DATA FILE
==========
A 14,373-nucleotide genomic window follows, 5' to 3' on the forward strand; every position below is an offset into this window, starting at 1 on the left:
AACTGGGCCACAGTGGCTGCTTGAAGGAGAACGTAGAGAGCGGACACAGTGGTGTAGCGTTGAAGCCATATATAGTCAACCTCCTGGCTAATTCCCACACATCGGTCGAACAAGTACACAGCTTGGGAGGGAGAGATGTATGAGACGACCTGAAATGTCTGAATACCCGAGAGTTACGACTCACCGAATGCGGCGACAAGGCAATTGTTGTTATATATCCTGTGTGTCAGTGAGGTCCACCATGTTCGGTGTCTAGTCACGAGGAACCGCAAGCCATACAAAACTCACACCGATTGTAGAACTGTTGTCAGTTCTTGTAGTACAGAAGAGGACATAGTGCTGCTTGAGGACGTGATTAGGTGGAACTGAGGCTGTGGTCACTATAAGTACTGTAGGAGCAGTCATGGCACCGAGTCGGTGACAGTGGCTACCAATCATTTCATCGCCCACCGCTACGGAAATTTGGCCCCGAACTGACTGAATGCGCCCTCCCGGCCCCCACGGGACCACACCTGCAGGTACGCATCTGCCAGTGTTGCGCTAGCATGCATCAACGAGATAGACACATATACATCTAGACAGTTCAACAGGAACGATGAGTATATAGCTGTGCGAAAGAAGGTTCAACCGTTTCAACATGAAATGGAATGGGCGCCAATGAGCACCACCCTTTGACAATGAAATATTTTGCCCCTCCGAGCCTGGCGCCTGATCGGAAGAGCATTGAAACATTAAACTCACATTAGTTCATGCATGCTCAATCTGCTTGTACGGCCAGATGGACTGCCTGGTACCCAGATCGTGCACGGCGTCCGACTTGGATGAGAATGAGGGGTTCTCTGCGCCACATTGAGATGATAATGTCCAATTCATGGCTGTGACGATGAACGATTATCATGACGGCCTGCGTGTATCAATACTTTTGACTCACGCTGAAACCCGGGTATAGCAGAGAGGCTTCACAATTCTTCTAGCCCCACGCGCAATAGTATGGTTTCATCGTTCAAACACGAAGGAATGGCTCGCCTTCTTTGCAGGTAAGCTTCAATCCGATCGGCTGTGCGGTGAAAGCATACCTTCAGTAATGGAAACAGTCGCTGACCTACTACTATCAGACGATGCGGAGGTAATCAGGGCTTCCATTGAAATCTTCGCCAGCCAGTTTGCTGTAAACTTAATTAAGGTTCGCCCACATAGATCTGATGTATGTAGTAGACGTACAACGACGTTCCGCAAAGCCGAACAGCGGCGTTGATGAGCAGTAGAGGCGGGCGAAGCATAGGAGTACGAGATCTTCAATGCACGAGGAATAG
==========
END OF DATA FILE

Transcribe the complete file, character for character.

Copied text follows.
A 14,373-nucleotide genomic window follows, 5' to 3' on the forward strand; every position below is an offset into this window, starting at 1 on the left:
AACTGGGCCACAGTGGCTGCTTGAAGGAGAACGTAGAGAGCGGACACAGTGGTGTAGCGTTGAAGCCATATATAGTCAACCTCCTGGCTAATTCCCACACATCGGTCGAACAAGTACACAGCTTGGGAGGGAGAGATGTATGAGACGACCTGAAATGTCTGAATACCCGAGAGTTACGACTCACCGAATGCGGCGACAAGGCAATTGTTGTTATATATCCTGTGTGTCAGTGAGGTCCACCATGTTCGGTGTCTAGTCACGAGGAACCGCAAGCCATACAAAACTCACACCGATTGTAGAACTGTTGTCAGTTCTTGTAGTACAGAAGAGGACATAGTGCTGCTTGAGGACGTGATTAGGTGGAACTGAGGCTGTGGTCACTATAAGTACTGTAGGAGCAGTCATGGCACCGAGTCGGTGACAGTGGCTACCAATCATTTCATCGCCCACCGCTACGGAAATTTGGCCCCGAACTGACTGAATGCGCCCTCCCGGCCCCCACGGGACCACACCTGCAGGTACGCATCTGCCAGTGTTGCGCTAGCATGCATCAACGAGATAGACACATATACATCTAGACAGTTCAACAGGAACGATGAGTATATAGCTGTGCGAAAGAAGGTTCAACCGTTTCAACATGAAATGGAATGGGCGCCAATGAGCACCACCCTTTGACAATGAAATATTTTGCCCCTCCGAGCCTGGCGCCTGATCGGAAGAGCATTGAAACATTAAACTCACATTAGTTCATGCATGCTCAATCTGCTTGTACGGCCAGATGGACTGCCTGGTACCCAGATCGTGCACGGCGTCCGACTTGGATGAGAATGAGGGGTTCTCTGCGCCACATTGAGATGATAATGTCCAATTCATGGCTGTGACGATGAACGATTATCATGACGGCCTGCGTGTATCAATACTTTTGACTCACGCTGAAACCCGGGTATAGCAGAGAGGCTTCACAATTCTTCTAGCCCCACGCGCAATAGTATGGTTTCATCGTTCAAACACGAAGGAATGGCTCGCCTTCTTTGCAGGTAAGCTTCAATCCGATCGGCTGTGCGGTGAAAGCATACCTTCAGTAATGGAAACAGTCGCTGACCTACTACTATCAGACGATGCGGAGGTAATCAGGGCTTCCATTGAAATCTTCGCCAGCCAGTTTGCTGTAAACTTAATTAAGGTTCGCCCACATAGATCTGATGTATGTAGTAGACGTACAACGACGTTCCGCAAAGCCGAACAGCGGCGTTGATGAGCAGTAGAGGCGGGCGAAGCATAGGAGTACGAGATCTTCAATGCACGAGGAATAG